Neighbouring the iconic Bali, Lombok has been underrated even though the island has a lot to offer: white-sand beaches and a daring mountain range that houses an active volcano - Mount Rinjani. Among those arriving in Lombok, many quickly leave for the Gili islands off the northern coast, to look for a so-called paradise. We chose to stay for a little while in Lombok despite a disturbing experience at Lembar Port.
The very first thing we did after settling into our homestay was to rent a bike. It was kind of a must because we stayed at the edge the village where the nearest restaurant was some 15-minute walk and in the evening, you could see hardly anything but hear nonstop threatening barks. The bike turned out to be a saviour in many occasions other than fetching food.
Most roads on Lombok are of decent quality and a lot quieter than the ones we traveled along in Java and Bali. When we were deep inland, we often had the paved paths for ourselves, so we could drive along leisurely and enjoy the view which alternated between rice terrace extending toward the horizon and dense woodland dotted with houses, traditional and modern alike.
Along the coast, the roads could be either sandy or battered supposedly due to frequent traffic and lack of maintenance. It was a bit of a pain riding along those roads but the beautiful beaches were rewarding.
We spent our first day locating the top recommended beaches on the southern tip of the island. From our homestay, we followed the road up and up again, until a vantage point that offers this view:
Then it was a long descent during which the wind whispered all the secrets in our ears.
That part of Lombok was quite underpopulated. Now and then we drove past a house but they often looked abandon. We stopped at a “petrol station” which was a wooden shelf by the road. Standing on the shelf were plastic bottles containing petrol. We shouted "hello" in Indonesia, and waited for a few minutes before a woman and a child came out. We pointed at the bike, then the bottles. As Ian opened the lid of the petrol tank, the woman took out a sieve through which she poured the content of a bottle into our tank. She asked for 8,000IDR. Later we found a shop that charged us 6000IDR, though some others asked for 10,000IDR. Always remember to haggle inIndonesia, my friends!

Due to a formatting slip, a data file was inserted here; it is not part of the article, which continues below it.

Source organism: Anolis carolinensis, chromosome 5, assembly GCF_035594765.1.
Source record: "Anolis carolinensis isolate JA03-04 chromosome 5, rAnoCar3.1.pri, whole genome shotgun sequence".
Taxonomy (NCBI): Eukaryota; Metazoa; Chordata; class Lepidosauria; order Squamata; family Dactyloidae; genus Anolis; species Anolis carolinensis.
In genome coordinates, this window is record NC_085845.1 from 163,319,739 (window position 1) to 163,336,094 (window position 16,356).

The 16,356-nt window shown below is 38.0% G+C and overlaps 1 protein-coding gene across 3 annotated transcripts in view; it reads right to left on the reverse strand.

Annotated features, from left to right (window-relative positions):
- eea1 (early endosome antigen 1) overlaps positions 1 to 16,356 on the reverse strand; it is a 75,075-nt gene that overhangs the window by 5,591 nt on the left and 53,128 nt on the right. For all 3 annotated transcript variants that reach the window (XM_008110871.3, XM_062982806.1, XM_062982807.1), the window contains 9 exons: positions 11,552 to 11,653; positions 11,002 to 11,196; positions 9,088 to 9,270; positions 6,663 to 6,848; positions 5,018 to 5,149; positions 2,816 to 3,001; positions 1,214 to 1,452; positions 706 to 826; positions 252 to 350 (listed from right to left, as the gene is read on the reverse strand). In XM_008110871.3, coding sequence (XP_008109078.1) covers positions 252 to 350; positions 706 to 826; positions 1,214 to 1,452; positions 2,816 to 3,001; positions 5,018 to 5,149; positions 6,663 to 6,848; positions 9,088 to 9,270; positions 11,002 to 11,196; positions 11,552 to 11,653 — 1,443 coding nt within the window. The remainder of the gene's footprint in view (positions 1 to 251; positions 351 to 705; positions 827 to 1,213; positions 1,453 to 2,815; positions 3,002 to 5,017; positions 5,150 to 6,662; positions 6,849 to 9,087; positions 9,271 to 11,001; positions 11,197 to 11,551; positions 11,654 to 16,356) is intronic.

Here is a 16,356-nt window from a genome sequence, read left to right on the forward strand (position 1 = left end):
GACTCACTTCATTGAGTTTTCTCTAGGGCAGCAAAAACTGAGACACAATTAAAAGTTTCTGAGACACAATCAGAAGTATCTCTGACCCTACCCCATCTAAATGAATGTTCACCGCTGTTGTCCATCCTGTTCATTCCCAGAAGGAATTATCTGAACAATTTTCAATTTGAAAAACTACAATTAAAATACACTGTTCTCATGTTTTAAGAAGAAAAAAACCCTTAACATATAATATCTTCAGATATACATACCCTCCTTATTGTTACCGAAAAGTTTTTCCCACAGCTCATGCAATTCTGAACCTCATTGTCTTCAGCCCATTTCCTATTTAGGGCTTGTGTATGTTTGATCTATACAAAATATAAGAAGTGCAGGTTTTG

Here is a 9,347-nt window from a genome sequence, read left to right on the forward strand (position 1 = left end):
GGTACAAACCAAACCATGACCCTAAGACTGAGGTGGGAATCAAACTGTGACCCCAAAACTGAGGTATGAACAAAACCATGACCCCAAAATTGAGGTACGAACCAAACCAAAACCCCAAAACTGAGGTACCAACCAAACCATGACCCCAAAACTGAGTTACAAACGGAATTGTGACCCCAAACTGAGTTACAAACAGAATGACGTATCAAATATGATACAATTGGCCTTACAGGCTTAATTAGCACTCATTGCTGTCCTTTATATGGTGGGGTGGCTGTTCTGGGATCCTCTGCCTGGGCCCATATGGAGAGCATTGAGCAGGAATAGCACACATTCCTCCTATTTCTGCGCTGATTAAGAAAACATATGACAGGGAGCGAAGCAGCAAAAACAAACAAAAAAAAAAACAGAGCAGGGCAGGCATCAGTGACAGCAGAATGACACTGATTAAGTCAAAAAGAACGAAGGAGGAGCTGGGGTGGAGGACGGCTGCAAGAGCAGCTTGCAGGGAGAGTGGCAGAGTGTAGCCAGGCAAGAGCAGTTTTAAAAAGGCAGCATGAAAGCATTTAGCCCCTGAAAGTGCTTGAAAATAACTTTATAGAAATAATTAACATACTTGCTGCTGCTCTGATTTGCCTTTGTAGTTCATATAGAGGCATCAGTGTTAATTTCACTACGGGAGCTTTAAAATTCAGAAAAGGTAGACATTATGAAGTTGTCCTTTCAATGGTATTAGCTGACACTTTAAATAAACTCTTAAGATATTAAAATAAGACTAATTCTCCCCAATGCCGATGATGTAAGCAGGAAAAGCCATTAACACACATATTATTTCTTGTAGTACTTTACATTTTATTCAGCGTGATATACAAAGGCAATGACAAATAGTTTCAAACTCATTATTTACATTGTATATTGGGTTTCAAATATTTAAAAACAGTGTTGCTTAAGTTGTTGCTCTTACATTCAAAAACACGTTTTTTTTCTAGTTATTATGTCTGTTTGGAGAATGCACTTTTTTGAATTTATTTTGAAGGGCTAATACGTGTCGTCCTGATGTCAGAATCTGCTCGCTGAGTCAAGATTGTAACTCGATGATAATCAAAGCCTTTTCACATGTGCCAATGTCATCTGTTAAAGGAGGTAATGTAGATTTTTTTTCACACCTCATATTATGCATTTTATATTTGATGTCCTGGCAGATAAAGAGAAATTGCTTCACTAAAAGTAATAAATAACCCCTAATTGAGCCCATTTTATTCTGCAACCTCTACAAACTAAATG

Soon after the stop, we saw a dirt path which led us to a gate manned by two men. They asked us for a small fee to enter the beach or to park the bike. We did not know what we paid for really, but it must be something significant because they need two people to do it (sarcasm alert).
Passing the gate was the beach front. The sand was white and warm even if it’s not so fine. I took a deck chair while my husband went into the ocean for a dip.
The area was more like a cove, with big rocks on both sides catching the fierce waves. A couple of surfers were lying flat on their boards, patiently waiting for a big one. I was curious to see them surfing, but a woman came talking to me. She wanted to sell me a "sarong" but followed the sales technique of befriending me first. As I’ve been cornered many times by aggressive sellers in my previous two weeks in Indonesia, I thought the chat was rather pleasant. I could not buy any sarong regardless because I determined to travel as light as possible.
Soon after she left, Ian came back. It was a very short swim because the water was full of plastic. It’s heartbreaking as the sea looked so blue and inviting. People sometimes blame tourists for trashing pristine beaches and mountains, it could not be the whole story in Indonesia. We’ve seen a malodorous river obstructed by giant piles of plastic, totally out of any tourist route in Java. We’ve read so many traveler accounts on how tour guides and porters just left rubbish behind during their multi-day trekking in Mount Rinjani. Right on that beach, we saw a seller unwrapping a package and leaving the plastic bag on the sand as if it belonged there. Littering is common among the local and it’s so upsetting because they have such a beautiful country.
The next day, we moved eastwards to another homestay: us two and our backpacks on the rental bike. The second homestay was similar to the first one in a sense that they were not really a homestay like what we would expect in the West. They both have a pool and several detached houses which spread around a spacious area. They were run like a hotel with trained staff instead of a family.
In the second place, we had a massive house - the traditional wooden cottage with a thatched pointed roof. Inside the house, we had the two big beds and a big kitchen, but not the bathroom. It seemed common in Lombok to have the bathroom semi-outdoor. There would be a roof that might or might not cover the whole bathroom area. There would be a low wall covering you and your private business though there might be see-through holes. I do not get any of it.
To give you an idea, here are two traditional houses. The first one we found during our bike ride, the second one is another place we stayed in.
From the second homestay, we could take off on the bike along the east coast and up north where the woodland becomes denser and denser till you reach Mount Rinjani and its surrounding forests. We did half way up north, riding more through villages where we could see children running around and old people sitting under shadowy roofs.
We were on the bike for hours, until my bum was raw and sore, yet my husband didn’t want to come back or even to return the bike at all. He couldn’t get enough of the scenery and the sense of freedom.
Exploring Indonesia? Check out our other posts while travelling the many-island country: